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About Arts, Culture & Human Biotechnology


Mention genetic technologies or human enhancement to the average person, and more likely than not their first response will reference the 1997 film Gattaca or Aldous Huxley's 1932 classic, Brave New World. Art and popular culture profoundly influence how we think about ourselves and each other, and portrayals of human biotechnologies are likely to affect how we think about future social arrangements. Ultimately this can shape the policy decisions we make today.

The social meanings of human biotechnologies have been pondered in film, television shows, painting, and other visual arts; in speculative fiction, novels, and children's books, and other literature; in performance and experiential art; and even in a project that produced a living rabbit engineered to glow in the dark.



The House of Hidden Mothers by Meera Syalby  Aisha FarooqDESIblitz.com [UK]July 22nd, 2015In an exclusive gupshup with DESIblitz, Meera Syal chats in-depth about her latest novel which openly challenges issues of infertility and surrogacy that affect South Asian culture.
Forgotten Stories of the Eugenic Age #2: Eugenics, Love, and the Marriage Problemby Natalie OveyssiBiopolitical TimesJuly 20th, 2015When gazing deeply into a lover's eyes, eugenists advised, women should not look for the "yearning, burning, soulful fires, which rage in the erotic litany of love," but for symptoms of eye disease.
Sympathetic Sci-Fiby Joshua RothmanNew YorkerJuly 14th, 2015New sci-fi series Sense8 fantasizes about human "enhancement" via broadening empathy and social connection.
Overcoming Bias: Why Not?by Ari N. SchulmanThe New AtlantisMay 7th, 2015Some of the most prominent of the "new rationalists" are also spokesmen of transhumanism.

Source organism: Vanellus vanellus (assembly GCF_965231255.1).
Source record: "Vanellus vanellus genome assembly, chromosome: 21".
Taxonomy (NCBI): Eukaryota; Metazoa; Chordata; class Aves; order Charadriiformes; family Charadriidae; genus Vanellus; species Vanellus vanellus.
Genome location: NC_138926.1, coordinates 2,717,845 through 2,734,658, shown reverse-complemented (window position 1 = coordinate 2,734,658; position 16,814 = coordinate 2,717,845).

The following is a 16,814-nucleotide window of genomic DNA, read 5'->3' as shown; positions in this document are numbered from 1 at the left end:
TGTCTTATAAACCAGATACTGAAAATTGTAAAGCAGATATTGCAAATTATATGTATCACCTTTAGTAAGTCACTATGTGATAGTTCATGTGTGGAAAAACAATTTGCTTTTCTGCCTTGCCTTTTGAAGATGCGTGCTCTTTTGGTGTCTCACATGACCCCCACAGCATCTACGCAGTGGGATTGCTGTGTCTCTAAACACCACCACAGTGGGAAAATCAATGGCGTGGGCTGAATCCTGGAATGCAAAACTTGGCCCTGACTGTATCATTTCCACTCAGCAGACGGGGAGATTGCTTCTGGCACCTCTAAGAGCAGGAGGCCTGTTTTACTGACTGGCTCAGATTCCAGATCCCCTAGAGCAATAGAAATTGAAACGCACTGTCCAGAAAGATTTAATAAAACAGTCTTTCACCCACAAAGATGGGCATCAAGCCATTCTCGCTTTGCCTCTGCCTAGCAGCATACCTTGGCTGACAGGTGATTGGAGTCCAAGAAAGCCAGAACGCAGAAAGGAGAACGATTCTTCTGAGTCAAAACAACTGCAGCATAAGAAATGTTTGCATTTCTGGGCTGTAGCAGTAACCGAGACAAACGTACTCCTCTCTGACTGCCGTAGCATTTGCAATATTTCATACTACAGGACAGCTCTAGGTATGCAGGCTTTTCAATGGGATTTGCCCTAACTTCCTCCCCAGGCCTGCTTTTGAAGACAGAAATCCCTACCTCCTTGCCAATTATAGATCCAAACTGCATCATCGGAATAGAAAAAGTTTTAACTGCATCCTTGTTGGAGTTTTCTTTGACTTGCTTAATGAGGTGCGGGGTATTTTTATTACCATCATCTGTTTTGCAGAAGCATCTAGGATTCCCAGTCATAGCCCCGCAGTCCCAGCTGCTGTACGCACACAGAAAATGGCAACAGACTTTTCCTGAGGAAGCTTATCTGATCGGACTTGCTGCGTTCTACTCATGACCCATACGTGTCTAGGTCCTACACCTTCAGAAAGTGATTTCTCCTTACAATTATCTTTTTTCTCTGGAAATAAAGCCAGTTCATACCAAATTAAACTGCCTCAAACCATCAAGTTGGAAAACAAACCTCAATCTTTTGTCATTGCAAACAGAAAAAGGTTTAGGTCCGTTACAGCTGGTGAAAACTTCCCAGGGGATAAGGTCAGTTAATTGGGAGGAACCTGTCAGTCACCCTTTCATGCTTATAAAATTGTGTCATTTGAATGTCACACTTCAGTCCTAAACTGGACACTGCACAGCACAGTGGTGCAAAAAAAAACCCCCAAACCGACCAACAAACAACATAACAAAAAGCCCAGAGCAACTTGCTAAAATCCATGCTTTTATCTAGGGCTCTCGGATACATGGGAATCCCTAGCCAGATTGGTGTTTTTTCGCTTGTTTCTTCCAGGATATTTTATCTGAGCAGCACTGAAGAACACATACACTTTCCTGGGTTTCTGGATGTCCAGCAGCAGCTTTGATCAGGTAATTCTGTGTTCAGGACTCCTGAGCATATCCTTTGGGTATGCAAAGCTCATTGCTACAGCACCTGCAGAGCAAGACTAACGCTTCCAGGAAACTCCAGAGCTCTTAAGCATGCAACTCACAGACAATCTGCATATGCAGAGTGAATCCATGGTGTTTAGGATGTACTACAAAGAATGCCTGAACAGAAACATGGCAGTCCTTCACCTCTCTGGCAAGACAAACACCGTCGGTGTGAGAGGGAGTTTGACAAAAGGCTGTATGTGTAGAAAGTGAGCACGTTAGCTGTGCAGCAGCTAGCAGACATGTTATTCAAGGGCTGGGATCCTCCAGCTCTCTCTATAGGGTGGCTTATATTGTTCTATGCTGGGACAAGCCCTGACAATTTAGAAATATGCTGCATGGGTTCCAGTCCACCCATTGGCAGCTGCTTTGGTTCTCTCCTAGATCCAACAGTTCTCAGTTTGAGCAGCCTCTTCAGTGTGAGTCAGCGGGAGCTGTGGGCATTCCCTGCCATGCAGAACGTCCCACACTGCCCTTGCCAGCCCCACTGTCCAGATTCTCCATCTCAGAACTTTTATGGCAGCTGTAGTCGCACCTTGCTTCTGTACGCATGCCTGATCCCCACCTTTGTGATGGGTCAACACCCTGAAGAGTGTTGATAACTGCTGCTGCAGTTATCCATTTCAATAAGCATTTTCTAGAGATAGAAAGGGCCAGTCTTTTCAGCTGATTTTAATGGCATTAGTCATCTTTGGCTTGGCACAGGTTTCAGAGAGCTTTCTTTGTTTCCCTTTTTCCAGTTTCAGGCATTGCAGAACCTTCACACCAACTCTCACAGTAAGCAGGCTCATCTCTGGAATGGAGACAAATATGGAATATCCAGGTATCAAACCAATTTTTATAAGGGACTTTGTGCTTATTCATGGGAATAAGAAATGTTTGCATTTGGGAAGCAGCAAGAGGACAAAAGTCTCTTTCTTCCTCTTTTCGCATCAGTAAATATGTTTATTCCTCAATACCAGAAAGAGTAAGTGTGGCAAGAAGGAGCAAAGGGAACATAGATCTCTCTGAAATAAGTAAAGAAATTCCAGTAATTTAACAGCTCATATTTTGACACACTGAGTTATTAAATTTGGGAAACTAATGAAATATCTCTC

Genetic Testing and Tribal Identityby Rose EvelethThe AtlanticJanuary 26th, 2015The question of genetic testing, and particularly genetic testing to determine ancestral origins, is controversial for many Native Americans.
Top Biopolitical Times Posts of 2014by Jessica Cussins & Pete ShanksBiopolitical TimesDecember 18th, 2014In 2014, CGS staffers and contributors posted 107 blogs in Biopolitical Times. These are twelve of our favorites.
FIXED: The Science/Fiction of Human Enhancementby Jonathan ChernoguzBiopolitical TimesNovember 12th, 2014The documentary produced and directed by Regan Brashear is receiving a new round of well-deserved positive attention around the world.
Hwang Woo-suk Reaches the Silver Screenby Pete ShanksBiopolitical TimesOctober 2nd, 2014A new movie opening in Korea is explicitly about how the notorious cloning and stem-cell fraud was revealed, though the names of the principals have been changed.
Monument Seeks to End Silence on Killings of the Disabled by the Nazisby Melissa EddyThe New York TimesSeptember 2nd, 2014Among the last to have their suffering publicly acknowledged, the mentally ill and intellectually disabled victims of direct medical killings by the Nazis now have their own memorial in the heart of Berlin.
"We're All One of Troy's Babies": A Celebration of Troy Dusterby Victoria Massie, Biopolitical Times guest contributorAugust 21st, 2014On Friday, August 15th, I was one among a multitude of people finding a seat in Booth Auditorium at UC Berkeley Law School for the event Celebrating Troy Duster.
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